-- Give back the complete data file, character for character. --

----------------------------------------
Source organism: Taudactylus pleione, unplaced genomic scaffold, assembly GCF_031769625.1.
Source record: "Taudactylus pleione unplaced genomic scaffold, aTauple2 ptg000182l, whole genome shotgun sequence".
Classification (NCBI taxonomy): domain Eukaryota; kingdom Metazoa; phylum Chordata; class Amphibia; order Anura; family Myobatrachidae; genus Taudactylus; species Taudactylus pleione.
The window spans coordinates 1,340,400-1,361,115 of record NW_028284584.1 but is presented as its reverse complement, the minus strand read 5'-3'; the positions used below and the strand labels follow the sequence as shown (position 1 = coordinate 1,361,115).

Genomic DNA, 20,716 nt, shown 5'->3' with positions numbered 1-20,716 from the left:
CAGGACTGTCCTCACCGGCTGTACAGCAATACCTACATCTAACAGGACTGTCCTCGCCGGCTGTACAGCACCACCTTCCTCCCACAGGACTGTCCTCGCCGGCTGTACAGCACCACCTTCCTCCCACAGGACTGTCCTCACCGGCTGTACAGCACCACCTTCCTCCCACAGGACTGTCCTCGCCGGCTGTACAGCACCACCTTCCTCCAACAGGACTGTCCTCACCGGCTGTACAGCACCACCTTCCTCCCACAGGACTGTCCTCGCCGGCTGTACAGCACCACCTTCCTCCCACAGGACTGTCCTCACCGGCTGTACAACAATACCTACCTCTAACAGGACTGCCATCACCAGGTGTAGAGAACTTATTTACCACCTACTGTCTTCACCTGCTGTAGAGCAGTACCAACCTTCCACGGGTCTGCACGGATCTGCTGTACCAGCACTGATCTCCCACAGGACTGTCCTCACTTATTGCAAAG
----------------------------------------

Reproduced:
Source organism: Taudactylus pleione, unplaced genomic scaffold, assembly GCF_031769625.1.
Source record: "Taudactylus pleione unplaced genomic scaffold, aTauple2 ptg000182l, whole genome shotgun sequence".
Classification (NCBI taxonomy): domain Eukaryota; kingdom Metazoa; phylum Chordata; class Amphibia; order Anura; family Myobatrachidae; genus Taudactylus; species Taudactylus pleione.
The window spans coordinates 1,340,400-1,361,115 of record NW_028284584.1 but is presented as its reverse complement, the minus strand read 5'-3'; the positions used below and the strand labels follow the sequence as shown (position 1 = coordinate 1,361,115).

Genomic DNA, 20,716 nt, shown 5'->3' with positions numbered 1-20,716 from the left:
CAGGACTGTCCTCACCGGCTGTACAGCAATACCTACATCTAACAGGACTGTCCTCGCCGGCTGTACAGCACCACCTTCCTCCCACAGGACTGTCCTCGCCGGCTGTACAGCACCACCTTCCTCCCACAGGACTGTCCTCACCGGCTGTACAGCACCACCTTCCTCCCACAGGACTGTCCTCGCCGGCTGTACAGCACCACCTTCCTCCAACAGGACTGTCCTCACCGGCTGTACAGCACCACCTTCCTCCCACAGGACTGTCCTCGCCGGCTGTACAGCACCACCTTCCTCCCACAGGACTGTCCTCACCGGCTGTACAACAATACCTACCTCTAACAGGACTGCCATCACCAGGTGTAGAGAACTTATTTACCACCTACTGTCTTCACCTGCTGTAGAGCAGTACCAACCTTCCACGGGTCTGCACGGATCTGCTGTACCAGCACTGATCTCCCACAGGACTGTCCTCACTTATTGCAAAG